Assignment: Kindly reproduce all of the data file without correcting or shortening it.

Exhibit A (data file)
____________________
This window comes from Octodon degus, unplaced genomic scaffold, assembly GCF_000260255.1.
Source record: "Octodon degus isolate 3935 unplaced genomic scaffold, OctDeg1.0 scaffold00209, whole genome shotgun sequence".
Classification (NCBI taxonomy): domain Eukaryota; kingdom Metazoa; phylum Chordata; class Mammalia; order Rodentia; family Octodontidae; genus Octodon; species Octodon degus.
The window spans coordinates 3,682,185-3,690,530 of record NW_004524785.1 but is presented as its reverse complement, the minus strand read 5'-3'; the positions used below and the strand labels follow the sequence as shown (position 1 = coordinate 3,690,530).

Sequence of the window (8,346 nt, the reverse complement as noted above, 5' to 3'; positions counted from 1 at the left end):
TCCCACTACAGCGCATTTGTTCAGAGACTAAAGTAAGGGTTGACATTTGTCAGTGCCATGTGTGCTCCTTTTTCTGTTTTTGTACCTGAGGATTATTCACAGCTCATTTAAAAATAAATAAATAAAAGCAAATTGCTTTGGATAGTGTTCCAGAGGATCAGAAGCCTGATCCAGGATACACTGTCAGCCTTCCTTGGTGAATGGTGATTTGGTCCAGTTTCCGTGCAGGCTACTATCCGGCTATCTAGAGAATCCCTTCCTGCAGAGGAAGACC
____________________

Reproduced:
This window comes from Octodon degus, unplaced genomic scaffold, assembly GCF_000260255.1.
Source record: "Octodon degus isolate 3935 unplaced genomic scaffold, OctDeg1.0 scaffold00209, whole genome shotgun sequence".
Classification (NCBI taxonomy): domain Eukaryota; kingdom Metazoa; phylum Chordata; class Mammalia; order Rodentia; family Octodontidae; genus Octodon; species Octodon degus.
The window spans coordinates 3,682,185-3,690,530 of record NW_004524785.1 but is presented as its reverse complement, the minus strand read 5'-3'; the positions used below and the strand labels follow the sequence as shown (position 1 = coordinate 3,690,530).

Sequence of the window (8,346 nt, the reverse complement as noted above, 5' to 3'; positions counted from 1 at the left end):
TCCCACTACAGCGCATTTGTTCAGAGACTAAAGTAAGGGTTGACATTTGTCAGTGCCATGTGTGCTCCTTTTTCTGTTTTTGTACCTGAGGATTATTCACAGCTCATTTAAAAATAAATAAATAAAAGCAAATTGCTTTGGATAGTGTTCCAGAGGATCAGAAGCCTGATCCAGGATACACTGTCAGCCTTCCTTGGTGAATGGTGATTTGGTCCAGTTTCCGTGCAGGCTACTATCCGGCTATCTAGAGAATCCCTTCCTGCAGAGGAAGACC